I read Quarantine back when it was new(ish), and didn't care for it all that much. Egan is one of those writers that in principle I should like more than I do in practice...
@0 "The quantum data" in Interstellar was meant (if I understood it correctly) to be data that would shed light on quantum gravity. So yes, he had to jump into a black hole, but he was looking for an data that would shed light on an ultimate theory---the quantum behavior of spacetime singularities. Astrophysical? Quantum mechanical? Both, I think.
@1 I thought of *The Gods Themselves* too, but it is more of a landscape story.
@2 Interference makes the MWI more than what's possible for classical probability, but I'd rather not derail the discussion.
I always thought of *The Hitchhiker's Guide to the Galaxy*'s Infinite Improbability Drive as a parody of QM in science fiction. Larry Niven uses a similar construction for his hyperdrive, which relies on going to the "second quantum" of spacetime as a way to avoid relativistic restrictions ( http://larryniven.wikia.com/wiki/Quantum_II_Hyperdrive ). Exactly what is meant isn't clear, but he does indicate that there's a real "world" there, and that sometimes when the quantum hyperdrives fail, it may be because some predator who lives in that quantum attacks a ship, but the idea isn't explored further. Niven is exactly the kind of writer I'd expect to get into the hard science of QM, and he probably deserves an explicit invitation to your workshop. Neal Stephenson's *Anathem* also loosely connects a Platonic mathematical world with QM Many Worlds, but I could be remembering it incorrectly.
A good discussion of fiction and QM is in David Deutsch's *The Beginning of Infinity*. He points out that all stories that obey the laws of physics will occur in some branch of the universal wavefunction. So, stories with magic or unphysical technology are untrue, while stories that are just not how "our world" turned out can be thought of as true stories for somebody else. My little addition in this context is that "Choose Your Own Adventure" books can be thought of as a MWI branching at each choice. Sometimes the storylines reconverge, and sometimes they've decohered too badly, so there are multiple endings.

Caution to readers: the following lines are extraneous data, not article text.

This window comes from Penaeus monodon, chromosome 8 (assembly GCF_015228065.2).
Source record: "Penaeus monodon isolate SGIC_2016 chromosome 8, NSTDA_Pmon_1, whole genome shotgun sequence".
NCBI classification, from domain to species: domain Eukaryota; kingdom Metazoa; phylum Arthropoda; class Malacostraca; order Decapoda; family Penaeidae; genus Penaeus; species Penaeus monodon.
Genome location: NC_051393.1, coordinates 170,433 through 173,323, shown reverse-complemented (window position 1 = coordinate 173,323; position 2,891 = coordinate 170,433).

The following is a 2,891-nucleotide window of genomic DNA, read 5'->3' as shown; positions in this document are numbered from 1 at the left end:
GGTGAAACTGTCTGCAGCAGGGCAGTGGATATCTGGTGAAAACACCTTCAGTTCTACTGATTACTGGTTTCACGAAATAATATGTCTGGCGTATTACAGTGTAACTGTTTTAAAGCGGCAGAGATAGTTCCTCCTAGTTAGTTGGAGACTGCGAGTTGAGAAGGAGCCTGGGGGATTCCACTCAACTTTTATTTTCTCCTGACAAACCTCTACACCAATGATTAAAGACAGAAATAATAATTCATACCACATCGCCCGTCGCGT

Chad, you might find https://en.wikipedia.org/wiki/Quantum_fiction interesting, too.
Well, my attempt at getting italics failed.
I should also point out that Asimov's robots' brains are positronic, which means they must be relying on something deep and physicsy (because otherwise use electrons and don't risk antimatter weapons walking around in polite society). I don't know if this was ever clarified.
Does The Void series by Peter F Hamilton count? The Void is intended to be a microuniverse, though it does require energy input from our plane. There are also plenty of FTL and wormhole technologies in the entire PFH settings. The Reality Dysfunction series might be one of my favorite series of all time, scifi or no.
Alastair Reynolds covers a ton of really awesome physics, though how much of it is "quantum" is probably up for debate.
(As a Medicinal chemist, i'm much more lax about what i'd call "quantum" since from the POV of my non science friends, pretty much everything i read is too hard and sciency for them.)
Evan @6: Yes, that was the idea behind Asimov calling his robots' brains positronic. The story in which he first used that word was published in either 1940 or 1941, a time when "electronic" circuits were basically LRC circuits with maybe a few diodes (the transistor wasn't invented until 1948), and little or nothing in the way of quantum wizardry. Obviously, you need something more complicated than that to fit a robot's brain into a space roughly the size of a human head.
Evan @5: Yes, Adams is explicit in his parody. In the chapter in which he describes the concept, he explicitly mentions the small but nonzero probability that the party hostess's undergarment will be a foot to her left, and mentions this being a party trick, but at the sort of parties physicists rarely attend. Being able to calculate this small but nonzero probability is a step on the way to creating an Infinite Improbability Drive.
The Cohen brothers movie you are referring to is "A Serious Man", and it is one of my favourites, but you really have to be both jewish and a quantum physicist to fully appreciate the movie.
Neal Stephenson, Anathem!
No, wait, that's one of the worst uses of QM in science fiction...
#10: Care to provide specifics? I actually like that book.
Well, there must be something by Stanislaw Lem. I haven't read it, but I understand that "The Investigation" might be a candidate.
#5: "@2 Interference makes the MWI more than what’s possible for classical probability" As you say, let's not go OT, but AFAICT almost all MWI storylines do not depend on interference. [But then again, to go OT, there can be interference in Hilbert space presentations of stochastic classical field theories.]